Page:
I have a pearl on a chain that I got when we were in China. A few nights ago, Hannah was on my lap, when she asked, "Where did you get your necklace?" My response was, "Where did I get this necklace?" knowing that she knew the answer already. "From CHINA! When you got ME!" That's right. She then asked Paul and I, "How did you guys get me?"
"We wanted another little girl in our family, and we saw your picture on Mommy's computer, and we asked China if we could be your family! Then we did lots and lots of paperwork and China said yes, we could come get you. So we flew alllll the way to China in a big feiji (plane) and got you!"
Simplistic, right? Almost too simple, for your average, home-grown 5 year old. But what I'm increasingly discovering is that Hannah's English has some Swiss cheese holes in it. Here's a couple of examples. This morning, she folded the kitchen towels on the couch in the play room. She brought them to me, "Mommy! I'm done folding!" Awesome. Without thinking about it, I said, "They go in the top drawer." She takes off and disappears. "Um, Hannah? What did you do with the towels?" Turns out, she put them back in the Secret Passageway, our term for the butler's pantry that runs between the kitchen and Paul's office. There'a a nice counter in there, out of sight from the rest of the house, where I sort the clean laundry. That's where the kitchen towels had come from before she folded them.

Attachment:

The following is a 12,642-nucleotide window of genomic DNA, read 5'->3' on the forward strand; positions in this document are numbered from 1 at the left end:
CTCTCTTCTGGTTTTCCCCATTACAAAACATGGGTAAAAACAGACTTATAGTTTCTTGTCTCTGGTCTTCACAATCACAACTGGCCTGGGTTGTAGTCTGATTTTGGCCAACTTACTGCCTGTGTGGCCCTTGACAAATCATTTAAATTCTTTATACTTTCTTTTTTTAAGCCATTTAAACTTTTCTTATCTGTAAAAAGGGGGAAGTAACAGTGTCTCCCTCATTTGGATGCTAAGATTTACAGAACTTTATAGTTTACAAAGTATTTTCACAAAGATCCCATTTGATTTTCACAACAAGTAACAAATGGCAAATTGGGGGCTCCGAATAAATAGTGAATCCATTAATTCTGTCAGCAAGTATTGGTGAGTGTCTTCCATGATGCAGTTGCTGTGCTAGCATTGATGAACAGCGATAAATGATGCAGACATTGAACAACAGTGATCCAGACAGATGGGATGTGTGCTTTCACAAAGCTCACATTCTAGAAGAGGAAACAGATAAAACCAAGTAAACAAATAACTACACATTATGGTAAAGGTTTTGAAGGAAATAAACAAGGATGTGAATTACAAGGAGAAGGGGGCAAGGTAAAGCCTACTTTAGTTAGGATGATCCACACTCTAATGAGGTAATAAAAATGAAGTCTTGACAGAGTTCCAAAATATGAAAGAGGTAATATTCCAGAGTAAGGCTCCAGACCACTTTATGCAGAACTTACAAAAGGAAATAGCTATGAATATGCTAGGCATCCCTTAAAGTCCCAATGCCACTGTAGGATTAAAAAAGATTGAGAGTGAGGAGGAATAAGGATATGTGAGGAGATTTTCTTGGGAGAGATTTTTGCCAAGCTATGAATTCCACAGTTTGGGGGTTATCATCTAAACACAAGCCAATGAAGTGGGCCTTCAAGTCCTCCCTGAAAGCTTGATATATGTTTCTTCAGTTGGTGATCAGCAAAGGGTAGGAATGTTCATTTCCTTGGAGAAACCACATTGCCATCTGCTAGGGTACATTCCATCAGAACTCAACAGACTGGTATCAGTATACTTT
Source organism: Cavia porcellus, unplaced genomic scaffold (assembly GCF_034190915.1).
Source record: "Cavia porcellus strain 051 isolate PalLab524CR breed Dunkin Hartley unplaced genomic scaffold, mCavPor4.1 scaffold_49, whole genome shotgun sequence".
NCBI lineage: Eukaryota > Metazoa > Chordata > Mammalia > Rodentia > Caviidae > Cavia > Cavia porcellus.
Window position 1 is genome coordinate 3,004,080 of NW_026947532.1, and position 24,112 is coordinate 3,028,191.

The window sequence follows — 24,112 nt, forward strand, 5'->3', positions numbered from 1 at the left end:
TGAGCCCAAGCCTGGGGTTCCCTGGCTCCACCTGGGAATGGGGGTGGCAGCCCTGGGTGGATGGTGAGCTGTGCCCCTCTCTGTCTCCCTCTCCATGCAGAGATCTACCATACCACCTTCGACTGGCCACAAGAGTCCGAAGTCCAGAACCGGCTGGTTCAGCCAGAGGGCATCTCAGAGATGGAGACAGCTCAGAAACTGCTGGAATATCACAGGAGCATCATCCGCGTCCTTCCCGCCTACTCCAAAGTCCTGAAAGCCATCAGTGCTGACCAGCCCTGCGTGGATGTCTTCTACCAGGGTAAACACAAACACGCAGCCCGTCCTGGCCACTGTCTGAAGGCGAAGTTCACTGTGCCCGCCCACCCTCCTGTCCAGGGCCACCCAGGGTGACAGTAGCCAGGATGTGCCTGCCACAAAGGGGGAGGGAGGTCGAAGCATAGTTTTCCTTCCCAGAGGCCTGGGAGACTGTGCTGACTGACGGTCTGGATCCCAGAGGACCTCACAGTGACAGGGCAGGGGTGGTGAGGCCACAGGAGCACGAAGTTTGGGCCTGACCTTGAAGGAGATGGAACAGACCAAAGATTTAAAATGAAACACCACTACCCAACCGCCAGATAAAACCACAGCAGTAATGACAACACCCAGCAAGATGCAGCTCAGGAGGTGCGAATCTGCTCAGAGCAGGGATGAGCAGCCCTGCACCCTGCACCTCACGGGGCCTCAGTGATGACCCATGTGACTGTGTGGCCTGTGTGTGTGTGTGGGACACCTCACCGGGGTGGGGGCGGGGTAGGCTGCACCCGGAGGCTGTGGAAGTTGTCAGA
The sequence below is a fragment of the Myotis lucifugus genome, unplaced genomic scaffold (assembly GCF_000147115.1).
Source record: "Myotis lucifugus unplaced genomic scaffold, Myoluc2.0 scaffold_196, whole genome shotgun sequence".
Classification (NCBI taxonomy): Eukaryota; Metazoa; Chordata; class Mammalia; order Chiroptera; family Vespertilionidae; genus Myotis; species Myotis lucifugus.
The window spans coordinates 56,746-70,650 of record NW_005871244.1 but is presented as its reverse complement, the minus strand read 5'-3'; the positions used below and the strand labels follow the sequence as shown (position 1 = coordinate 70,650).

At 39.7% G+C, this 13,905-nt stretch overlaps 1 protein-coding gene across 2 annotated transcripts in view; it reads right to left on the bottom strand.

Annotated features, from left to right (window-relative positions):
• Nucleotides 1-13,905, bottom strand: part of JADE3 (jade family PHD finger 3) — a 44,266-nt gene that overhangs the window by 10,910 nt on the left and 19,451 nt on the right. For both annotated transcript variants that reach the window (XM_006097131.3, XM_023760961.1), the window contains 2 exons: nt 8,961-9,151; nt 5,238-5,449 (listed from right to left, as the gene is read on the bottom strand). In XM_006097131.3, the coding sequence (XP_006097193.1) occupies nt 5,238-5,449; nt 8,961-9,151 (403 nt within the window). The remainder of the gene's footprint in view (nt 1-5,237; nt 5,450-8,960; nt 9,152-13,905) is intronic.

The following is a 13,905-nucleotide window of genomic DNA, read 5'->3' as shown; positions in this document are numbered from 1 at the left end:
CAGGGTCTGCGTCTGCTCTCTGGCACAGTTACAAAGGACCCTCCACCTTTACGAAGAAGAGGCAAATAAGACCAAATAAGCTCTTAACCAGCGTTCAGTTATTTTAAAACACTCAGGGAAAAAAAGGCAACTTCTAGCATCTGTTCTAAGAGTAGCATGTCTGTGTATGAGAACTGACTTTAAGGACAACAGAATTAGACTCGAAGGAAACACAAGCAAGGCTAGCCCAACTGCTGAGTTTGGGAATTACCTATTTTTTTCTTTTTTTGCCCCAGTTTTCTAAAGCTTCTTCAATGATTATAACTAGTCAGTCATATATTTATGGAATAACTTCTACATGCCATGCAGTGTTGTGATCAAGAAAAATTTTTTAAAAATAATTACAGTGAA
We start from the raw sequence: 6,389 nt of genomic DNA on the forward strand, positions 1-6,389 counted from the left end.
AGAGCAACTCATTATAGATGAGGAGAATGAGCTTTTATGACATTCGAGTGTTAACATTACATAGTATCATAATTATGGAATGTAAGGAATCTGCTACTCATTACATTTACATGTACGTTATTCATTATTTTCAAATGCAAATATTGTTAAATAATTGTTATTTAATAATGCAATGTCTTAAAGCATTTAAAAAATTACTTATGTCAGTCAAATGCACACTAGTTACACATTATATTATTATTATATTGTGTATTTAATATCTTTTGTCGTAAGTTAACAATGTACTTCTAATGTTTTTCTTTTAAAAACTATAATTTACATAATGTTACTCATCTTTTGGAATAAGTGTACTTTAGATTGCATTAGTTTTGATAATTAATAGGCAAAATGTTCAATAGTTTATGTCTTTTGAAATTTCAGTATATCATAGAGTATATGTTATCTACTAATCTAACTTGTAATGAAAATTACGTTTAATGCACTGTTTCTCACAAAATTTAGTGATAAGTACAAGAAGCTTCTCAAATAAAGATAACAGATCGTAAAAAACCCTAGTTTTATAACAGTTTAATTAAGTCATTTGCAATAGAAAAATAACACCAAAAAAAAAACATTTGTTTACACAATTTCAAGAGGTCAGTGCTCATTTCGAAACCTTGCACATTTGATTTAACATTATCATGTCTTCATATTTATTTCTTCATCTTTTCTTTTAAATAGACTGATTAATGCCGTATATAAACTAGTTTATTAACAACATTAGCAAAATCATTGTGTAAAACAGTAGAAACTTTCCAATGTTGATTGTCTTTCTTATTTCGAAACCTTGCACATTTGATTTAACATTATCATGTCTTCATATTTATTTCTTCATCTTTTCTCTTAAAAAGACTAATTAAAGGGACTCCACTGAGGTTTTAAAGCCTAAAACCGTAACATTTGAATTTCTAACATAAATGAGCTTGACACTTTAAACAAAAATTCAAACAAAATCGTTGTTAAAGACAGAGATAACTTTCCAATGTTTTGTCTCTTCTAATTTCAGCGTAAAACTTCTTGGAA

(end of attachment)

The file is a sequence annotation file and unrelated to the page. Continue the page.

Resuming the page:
When I asked her where I told her to put them, she couldn't tell me. I realized she had no idea what a drawer was. "Hannah, what's a drawer?" "Um, um, ummmm, um, I don't know." Ah. This also illustrates that she's good at "faking it" most of the time. Between visual clues, like pointing, and context clues, she can usually guess what we want. But she won't ask for clarification, ever.
Homeschool park day was at a park with a sand pit recently. She can't get sand in the hinge of her prosthetic, so I wanted her to stay away from it. I was about to tell her this, when I thought, "She'll say 'Yes Mommy!' and skip away, whether she understands me or not." So I asked her, "Hey, Hannah, what's sand?" Again, no idea. Totally outside her sphere of reality. (We've kept her away from sand at parks because of her prosthetic.) So I had one of the big kids take her over and show her so she could understand.
I need to remember that 18 months ago she understood NO English, and she's doing WAY better than I would be, if I'd been left in China all this time, trying to speak Mandarin.